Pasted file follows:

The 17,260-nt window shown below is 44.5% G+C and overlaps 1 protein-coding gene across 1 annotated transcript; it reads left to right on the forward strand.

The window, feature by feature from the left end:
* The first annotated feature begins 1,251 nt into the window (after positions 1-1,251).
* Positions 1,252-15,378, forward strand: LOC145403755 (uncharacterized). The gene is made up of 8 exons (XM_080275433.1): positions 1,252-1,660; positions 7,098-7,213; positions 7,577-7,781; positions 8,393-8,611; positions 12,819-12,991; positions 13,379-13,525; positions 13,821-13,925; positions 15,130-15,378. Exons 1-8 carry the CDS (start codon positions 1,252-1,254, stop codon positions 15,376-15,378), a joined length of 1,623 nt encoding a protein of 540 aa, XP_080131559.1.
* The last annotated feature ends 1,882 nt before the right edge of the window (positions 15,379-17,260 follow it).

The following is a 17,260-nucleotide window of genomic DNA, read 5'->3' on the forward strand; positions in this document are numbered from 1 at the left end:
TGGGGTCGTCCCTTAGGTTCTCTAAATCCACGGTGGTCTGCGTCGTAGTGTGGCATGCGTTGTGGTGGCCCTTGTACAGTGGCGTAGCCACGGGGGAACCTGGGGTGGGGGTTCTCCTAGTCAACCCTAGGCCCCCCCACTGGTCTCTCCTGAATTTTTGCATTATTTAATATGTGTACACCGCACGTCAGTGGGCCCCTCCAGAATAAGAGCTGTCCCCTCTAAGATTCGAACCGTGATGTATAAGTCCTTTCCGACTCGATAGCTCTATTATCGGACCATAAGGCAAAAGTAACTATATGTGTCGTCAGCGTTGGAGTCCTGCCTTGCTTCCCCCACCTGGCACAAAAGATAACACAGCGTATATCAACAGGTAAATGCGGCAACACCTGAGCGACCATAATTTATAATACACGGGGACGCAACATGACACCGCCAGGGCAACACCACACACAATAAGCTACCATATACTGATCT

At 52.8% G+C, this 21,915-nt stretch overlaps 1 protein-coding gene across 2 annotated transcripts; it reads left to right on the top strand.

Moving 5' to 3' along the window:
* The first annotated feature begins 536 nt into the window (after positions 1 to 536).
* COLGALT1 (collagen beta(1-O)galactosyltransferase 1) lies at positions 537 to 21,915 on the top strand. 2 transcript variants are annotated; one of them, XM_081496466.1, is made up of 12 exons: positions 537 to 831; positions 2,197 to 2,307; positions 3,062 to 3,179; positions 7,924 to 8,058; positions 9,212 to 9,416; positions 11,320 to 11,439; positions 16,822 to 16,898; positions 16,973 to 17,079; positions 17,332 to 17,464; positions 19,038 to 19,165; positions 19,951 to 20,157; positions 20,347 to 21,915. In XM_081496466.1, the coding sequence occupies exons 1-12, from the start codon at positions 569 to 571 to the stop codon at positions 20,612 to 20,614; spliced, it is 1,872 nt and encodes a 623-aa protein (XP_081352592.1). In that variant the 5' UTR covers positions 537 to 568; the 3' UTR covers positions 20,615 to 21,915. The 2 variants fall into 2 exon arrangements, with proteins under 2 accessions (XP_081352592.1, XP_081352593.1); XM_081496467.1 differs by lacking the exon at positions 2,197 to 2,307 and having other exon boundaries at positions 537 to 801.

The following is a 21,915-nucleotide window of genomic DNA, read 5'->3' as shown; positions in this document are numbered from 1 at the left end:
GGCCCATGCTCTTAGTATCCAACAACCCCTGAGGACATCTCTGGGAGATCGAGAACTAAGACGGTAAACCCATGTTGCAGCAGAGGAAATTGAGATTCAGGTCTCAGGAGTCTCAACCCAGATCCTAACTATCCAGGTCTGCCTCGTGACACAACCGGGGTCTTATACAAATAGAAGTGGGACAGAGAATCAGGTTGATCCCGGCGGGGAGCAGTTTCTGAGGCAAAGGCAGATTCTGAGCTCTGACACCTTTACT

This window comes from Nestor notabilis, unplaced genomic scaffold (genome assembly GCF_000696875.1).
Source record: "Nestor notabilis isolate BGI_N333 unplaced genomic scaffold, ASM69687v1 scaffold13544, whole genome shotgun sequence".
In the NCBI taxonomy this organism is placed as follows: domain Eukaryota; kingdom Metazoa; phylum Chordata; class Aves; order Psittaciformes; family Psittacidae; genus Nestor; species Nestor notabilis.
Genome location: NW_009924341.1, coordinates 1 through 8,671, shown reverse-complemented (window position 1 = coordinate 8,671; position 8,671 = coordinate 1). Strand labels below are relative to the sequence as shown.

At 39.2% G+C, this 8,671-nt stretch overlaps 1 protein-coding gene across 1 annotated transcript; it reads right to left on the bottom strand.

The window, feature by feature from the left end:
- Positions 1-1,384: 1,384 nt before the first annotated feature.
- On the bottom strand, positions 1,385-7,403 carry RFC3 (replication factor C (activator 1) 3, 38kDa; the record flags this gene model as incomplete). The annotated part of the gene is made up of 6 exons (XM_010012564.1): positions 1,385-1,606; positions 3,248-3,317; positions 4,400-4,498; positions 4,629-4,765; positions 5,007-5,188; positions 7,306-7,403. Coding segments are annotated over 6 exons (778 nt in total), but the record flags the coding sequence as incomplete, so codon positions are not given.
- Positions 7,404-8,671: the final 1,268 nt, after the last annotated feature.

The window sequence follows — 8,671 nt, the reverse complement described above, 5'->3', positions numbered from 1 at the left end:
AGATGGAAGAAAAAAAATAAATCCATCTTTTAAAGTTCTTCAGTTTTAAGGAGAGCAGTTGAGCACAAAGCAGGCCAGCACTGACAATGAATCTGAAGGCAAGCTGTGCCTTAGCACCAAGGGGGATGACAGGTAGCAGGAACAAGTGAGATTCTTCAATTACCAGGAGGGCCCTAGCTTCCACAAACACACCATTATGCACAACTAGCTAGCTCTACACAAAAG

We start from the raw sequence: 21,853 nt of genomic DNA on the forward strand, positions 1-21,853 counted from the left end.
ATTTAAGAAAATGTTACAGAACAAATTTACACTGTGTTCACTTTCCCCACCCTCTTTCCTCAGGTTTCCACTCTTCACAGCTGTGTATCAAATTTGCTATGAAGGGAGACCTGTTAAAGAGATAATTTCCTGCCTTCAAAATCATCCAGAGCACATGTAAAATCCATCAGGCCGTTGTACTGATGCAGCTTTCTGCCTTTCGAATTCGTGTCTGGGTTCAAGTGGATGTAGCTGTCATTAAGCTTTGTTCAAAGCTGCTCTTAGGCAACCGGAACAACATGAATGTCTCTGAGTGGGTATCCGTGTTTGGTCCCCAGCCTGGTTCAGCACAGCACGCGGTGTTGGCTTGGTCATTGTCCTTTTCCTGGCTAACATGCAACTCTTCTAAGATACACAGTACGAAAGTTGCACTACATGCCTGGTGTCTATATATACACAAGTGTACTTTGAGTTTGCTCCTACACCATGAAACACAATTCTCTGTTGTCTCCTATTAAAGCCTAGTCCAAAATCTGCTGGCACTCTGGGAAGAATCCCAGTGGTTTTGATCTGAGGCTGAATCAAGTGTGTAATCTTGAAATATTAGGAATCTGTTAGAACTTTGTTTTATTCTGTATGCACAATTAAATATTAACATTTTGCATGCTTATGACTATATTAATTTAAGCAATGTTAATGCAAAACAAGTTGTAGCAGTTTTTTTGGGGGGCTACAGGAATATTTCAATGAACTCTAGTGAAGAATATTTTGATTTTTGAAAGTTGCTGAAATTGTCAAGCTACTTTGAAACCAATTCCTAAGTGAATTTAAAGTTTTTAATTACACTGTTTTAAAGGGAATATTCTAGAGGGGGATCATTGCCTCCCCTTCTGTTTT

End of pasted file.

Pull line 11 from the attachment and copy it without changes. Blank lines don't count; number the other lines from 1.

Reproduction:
* COLGALT1 (collagen beta(1-O)galactosyltransferase 1) lies at positions 537 to 21,915 on the top strand. 2 transcript variants are annotated; one of them, XM_081496466.1, is made up of 12 exons: positions 537 to 831; positions 2,197 to 2,307; positions 3,062 to 3,179; positions 7,924 to 8,058; positions 9,212 to 9,416; positions 11,320 to 11,439; positions 16,822 to 16,898; positions 16,973 to 17,079; positions 17,332 to 17,464; positions 19,038 to 19,165; positions 19,951 to 20,157; positions 20,347 to 21,915. In XM_081496466.1, the coding sequence occupies exons 1-12, from the start codon at positions 569 to 571 to the stop codon at positions 20,612 to 20,614; spliced, it is 1,872 nt and encodes a 623-aa protein (XP_081352592.1). In that variant the 5' UTR covers positions 537 to 568; the 3' UTR covers positions 20,615 to 21,915. The 2 variants fall into 2 exon arrangements, with proteins under 2 accessions (XP_081352592.1, XP_081352593.1); XM_081496467.1 differs by lacking the exon at positions 2,197 to 2,307 and having other exon boundaries at positions 537 to 801.